Improving Household Waste Management: 5 tips for everyday living

As the Festive Season comes to end, it’s now the time to put those new year’s resolutions in place and start improving your household waste management for 2018.  Each Festive Season, it is estimated that Australian household waste increases by up to 30% due to thousands of tons of wrapping paper, decorations, food and bottles being thrown out.[1]  January therefore becomes a key time to ensure we are managing our household waste and setting ourselves up for the year.

Container Deposit Systems (CDS) Executive Chairman Brett Duncanson, says: ‘whilst CDS is dedicated to improving technologies for operational practices in recycling facilities; we believe waste management starts from home. Our team at CDS has compiled a few simple suggestions for Australians to implement this year to reduce their household waste on a daily basis.’

5 simple ways to improve waste management in the household:

1.       Know your recyclables

Recycling bottles is second nature to many Australians. We all have a yellow lid recycling bin that is systematically filled and emptied on a fortnightly basis.  However, many of us are not clear on what can and can’t be recycled so CDSA has compiled a list below:

Do recycle list:

  • Glass; wine, beer and food jars (not broken glass)
  • Aluminium; food cans, beer cans, cleaned disposable BBQ trays
  • Cardboard and Paper; boxes, wrapping paper (with sticky tape is OK), drink cartons, food boxes, paper plates (make sure not too much grease!)
  • Plastic Containers; Drink containers, food containers, firm plastic glasses, firm moulded plastic
  • Real Christmas Trees (environmental waste bins)

Can’t recycle list:

  • Plastic plates and plastic cutlery; these are not designed to be ‘picked up’ by most recycling machines and therefore should not be recycled[2].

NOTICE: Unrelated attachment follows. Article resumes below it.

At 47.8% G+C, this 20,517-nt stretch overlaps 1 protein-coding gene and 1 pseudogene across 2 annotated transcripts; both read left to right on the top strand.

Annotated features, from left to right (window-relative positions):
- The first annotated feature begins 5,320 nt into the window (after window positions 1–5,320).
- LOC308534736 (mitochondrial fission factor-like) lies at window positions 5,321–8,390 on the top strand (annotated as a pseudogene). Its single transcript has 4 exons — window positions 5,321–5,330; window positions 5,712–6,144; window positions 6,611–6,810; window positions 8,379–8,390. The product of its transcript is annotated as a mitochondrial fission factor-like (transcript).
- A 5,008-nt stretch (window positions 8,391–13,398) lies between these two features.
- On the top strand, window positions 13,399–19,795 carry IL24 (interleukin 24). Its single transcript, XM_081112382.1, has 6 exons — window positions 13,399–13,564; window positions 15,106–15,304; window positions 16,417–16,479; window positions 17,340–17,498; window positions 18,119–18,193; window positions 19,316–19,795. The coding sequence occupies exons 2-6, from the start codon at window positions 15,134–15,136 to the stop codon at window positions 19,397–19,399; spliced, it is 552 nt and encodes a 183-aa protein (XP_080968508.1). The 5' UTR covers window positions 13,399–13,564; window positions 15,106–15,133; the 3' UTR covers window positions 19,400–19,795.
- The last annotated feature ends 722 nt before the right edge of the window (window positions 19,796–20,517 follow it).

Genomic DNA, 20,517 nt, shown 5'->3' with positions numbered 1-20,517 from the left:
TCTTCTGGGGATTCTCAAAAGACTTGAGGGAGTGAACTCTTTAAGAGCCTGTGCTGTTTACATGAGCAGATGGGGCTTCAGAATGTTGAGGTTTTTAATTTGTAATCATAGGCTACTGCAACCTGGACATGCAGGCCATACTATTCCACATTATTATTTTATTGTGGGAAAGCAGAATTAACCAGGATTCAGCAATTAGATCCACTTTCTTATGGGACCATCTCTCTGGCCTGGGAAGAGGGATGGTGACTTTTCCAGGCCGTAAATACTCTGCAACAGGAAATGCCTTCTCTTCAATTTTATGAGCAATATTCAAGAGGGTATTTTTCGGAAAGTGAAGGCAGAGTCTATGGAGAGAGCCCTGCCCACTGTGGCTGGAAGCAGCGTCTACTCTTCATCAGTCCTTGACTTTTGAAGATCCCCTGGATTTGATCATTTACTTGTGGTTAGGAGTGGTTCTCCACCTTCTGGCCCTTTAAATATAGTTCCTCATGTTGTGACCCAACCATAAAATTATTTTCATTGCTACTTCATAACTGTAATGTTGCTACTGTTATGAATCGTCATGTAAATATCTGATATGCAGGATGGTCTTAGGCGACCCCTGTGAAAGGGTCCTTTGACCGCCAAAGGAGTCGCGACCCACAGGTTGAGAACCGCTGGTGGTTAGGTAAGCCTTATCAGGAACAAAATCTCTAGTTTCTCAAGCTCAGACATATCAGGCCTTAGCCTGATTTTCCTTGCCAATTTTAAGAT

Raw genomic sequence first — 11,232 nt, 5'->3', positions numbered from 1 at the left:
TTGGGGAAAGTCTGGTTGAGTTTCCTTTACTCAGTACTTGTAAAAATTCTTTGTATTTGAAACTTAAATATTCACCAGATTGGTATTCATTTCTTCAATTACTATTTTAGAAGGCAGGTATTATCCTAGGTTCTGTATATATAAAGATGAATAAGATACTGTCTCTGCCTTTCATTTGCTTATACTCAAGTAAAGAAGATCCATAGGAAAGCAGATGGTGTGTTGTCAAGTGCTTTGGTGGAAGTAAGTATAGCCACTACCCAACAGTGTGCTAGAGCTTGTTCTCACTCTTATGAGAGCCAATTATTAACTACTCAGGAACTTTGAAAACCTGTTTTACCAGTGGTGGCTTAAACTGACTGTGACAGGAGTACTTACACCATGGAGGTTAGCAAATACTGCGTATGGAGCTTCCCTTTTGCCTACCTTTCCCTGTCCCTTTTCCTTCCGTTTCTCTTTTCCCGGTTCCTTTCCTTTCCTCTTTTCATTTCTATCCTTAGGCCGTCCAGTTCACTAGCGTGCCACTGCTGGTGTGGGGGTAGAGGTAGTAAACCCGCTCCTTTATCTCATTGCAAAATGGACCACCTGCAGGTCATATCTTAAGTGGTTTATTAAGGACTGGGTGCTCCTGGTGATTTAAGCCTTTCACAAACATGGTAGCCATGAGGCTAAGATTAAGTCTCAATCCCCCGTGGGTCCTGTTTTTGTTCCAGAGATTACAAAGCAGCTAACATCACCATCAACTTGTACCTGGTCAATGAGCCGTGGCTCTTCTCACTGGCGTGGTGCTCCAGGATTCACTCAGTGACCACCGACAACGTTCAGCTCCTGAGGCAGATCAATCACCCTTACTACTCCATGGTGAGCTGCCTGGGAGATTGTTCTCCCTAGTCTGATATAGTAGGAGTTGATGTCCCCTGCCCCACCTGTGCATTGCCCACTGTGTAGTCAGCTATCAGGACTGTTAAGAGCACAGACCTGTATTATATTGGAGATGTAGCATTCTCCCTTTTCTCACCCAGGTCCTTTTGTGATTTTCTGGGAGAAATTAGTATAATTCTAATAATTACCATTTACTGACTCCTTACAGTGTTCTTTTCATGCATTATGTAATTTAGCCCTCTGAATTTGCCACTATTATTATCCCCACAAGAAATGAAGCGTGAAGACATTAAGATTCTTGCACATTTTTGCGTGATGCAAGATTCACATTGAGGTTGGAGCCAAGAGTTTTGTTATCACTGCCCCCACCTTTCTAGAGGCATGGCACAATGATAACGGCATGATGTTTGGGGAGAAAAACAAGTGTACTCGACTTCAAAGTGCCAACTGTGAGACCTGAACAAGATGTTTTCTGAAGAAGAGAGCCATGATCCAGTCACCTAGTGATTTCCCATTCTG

• Plastic Christmas Trees, Tinsel and Fairy Lights; during your Christmas pack up, make sure you reuse your fake trees and decorations and don’t throw away each year.
  • Tissue paper and napkins; there is often too much grease and food to be recycled. As an alternative, you can use biodegradable napkins and throw the used napkins in your compost.
  • Champagne and wine corks; best kept for reuse in craft projects.

We recommend creating your own list to pin up next to your recycling bin so everyone in the family knows what can be recycled. 

2.       Refuse Plastic Bags

It is estimated that 91% of plastic is not recycled.[3] Plastic has such a negative impact on our environment and oceans that there are now numerous large islands of garbage; which are almost entirely made up of bits of plastic.  Plastic bags alone are a major issue as they cannot be recycled in traditional methods (recycling facilities) and therefore, they are sent to landfill and/or end up in our environment.  In Australia, both governments and major retailers are advocating for plastic bag bans.  In South Australia, there has been a ban on plastic bags since 2009. This year (2018) all states except for NSW and VIC will have bans on plastic bags at major retailers.  For more information on plastic bags, you can watch the War on Waste:

CDSA encourages all Australian’s to get on board and support reusable bags and refuse plastic bags when shopping.  Reusable bags are an easy, affordable and effortless way to contribute to the reduction of waste on a daily basis.

3.       Pre-plan for leftovers to reduce wastage

During the Festive Season, 35 percent of the $10 billion Australian’s spend on food will be wasted due to over-purchasing and lack of awareness about how easy it is to save uneaten food for another time.[4]